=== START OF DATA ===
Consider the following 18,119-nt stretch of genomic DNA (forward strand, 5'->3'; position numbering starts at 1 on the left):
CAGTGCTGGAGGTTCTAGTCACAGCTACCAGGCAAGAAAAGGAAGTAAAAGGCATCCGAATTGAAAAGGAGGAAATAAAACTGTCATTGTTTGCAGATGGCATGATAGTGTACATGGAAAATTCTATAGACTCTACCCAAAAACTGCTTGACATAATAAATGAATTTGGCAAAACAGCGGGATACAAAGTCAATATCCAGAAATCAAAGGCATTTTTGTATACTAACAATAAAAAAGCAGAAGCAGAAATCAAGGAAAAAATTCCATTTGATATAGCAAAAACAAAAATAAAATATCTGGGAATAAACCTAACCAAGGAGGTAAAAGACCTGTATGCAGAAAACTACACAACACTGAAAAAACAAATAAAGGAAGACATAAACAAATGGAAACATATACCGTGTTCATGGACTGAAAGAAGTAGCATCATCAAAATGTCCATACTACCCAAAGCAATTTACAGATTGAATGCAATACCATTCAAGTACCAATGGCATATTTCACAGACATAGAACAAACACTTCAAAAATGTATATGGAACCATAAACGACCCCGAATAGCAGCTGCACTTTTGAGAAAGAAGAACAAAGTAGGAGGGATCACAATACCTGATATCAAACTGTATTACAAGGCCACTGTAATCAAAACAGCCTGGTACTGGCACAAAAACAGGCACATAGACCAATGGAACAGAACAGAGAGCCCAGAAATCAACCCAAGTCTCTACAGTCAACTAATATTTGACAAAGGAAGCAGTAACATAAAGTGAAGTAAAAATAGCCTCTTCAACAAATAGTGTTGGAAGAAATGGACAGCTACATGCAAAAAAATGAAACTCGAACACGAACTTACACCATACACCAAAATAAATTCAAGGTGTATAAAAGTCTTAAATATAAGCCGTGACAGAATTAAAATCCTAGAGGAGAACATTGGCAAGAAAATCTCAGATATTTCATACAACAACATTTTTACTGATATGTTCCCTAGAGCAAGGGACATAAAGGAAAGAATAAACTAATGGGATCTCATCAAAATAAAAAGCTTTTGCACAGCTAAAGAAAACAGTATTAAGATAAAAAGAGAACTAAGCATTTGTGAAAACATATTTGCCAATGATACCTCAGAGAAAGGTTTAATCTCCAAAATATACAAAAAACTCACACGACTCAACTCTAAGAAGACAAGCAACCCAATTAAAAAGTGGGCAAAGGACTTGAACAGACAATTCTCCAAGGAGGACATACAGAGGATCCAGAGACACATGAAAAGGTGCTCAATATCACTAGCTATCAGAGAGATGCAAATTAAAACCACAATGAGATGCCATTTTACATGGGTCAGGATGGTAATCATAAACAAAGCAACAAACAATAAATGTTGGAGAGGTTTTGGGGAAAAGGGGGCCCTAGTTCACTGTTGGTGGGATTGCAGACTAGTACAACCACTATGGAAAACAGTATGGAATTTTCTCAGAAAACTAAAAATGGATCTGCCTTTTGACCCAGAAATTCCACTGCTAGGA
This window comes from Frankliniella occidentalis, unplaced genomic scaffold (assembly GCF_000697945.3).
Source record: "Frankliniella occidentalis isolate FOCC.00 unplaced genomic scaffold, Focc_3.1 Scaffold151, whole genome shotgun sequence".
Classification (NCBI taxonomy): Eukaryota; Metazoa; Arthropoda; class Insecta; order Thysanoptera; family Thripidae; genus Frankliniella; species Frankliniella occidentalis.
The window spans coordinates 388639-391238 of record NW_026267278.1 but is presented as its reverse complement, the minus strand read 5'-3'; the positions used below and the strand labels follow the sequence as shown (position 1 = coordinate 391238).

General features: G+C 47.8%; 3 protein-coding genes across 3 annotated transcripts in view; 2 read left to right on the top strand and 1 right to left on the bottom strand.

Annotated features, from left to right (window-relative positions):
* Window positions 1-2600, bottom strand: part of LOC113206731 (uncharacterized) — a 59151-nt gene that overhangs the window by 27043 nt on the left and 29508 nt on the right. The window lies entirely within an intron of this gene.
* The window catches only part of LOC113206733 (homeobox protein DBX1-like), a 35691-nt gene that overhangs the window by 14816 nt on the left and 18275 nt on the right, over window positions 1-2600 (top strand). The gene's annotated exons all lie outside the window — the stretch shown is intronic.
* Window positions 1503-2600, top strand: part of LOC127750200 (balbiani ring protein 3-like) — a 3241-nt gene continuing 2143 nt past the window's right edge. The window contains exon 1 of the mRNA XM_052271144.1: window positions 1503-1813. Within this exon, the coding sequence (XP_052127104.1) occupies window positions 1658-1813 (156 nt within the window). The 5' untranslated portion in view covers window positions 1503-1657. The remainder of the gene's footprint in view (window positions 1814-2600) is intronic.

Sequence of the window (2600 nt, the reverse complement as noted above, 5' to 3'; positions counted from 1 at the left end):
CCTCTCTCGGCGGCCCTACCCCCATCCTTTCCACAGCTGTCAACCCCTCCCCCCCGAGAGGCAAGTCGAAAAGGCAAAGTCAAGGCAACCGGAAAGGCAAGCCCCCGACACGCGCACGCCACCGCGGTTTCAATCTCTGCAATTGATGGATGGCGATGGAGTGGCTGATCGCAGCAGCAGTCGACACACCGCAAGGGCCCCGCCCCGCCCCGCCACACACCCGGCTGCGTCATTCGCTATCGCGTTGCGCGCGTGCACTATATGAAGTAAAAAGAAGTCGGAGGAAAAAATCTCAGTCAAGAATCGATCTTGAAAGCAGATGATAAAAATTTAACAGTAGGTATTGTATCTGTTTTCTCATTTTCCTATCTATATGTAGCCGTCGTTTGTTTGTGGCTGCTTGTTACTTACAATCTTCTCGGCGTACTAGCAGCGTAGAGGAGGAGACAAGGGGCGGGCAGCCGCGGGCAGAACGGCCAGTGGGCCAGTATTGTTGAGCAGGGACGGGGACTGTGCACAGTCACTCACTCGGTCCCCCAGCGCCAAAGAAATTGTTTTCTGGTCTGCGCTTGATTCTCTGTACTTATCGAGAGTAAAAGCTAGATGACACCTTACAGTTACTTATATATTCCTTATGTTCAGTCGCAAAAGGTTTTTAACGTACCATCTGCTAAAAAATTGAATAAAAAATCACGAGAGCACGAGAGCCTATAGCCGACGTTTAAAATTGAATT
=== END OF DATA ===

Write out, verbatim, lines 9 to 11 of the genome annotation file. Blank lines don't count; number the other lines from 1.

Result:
* Window positions 1-2600, bottom strand: part of LOC113206731 (uncharacterized) — a 59151-nt gene that overhangs the window by 27043 nt on the left and 29508 nt on the right. The window lies entirely within an intron of this gene.
* The window catches only part of LOC113206733 (homeobox protein DBX1-like), a 35691-nt gene that overhangs the window by 14816 nt on the left and 18275 nt on the right, over window positions 1-2600 (top strand). The gene's annotated exons all lie outside the window — the stretch shown is intronic.
* Window positions 1503-2600, top strand: part of LOC127750200 (balbiani ring protein 3-like) — a 3241-nt gene continuing 2143 nt past the window's right edge. The window contains exon 1 of the mRNA XM_052271144.1: window positions 1503-1813. Within this exon, the coding sequence (XP_052127104.1) occupies window positions 1658-1813 (156 nt within the window). The 5' untranslated portion in view covers window positions 1503-1657. The remainder of the gene's footprint in view (window positions 1814-2600) is intronic.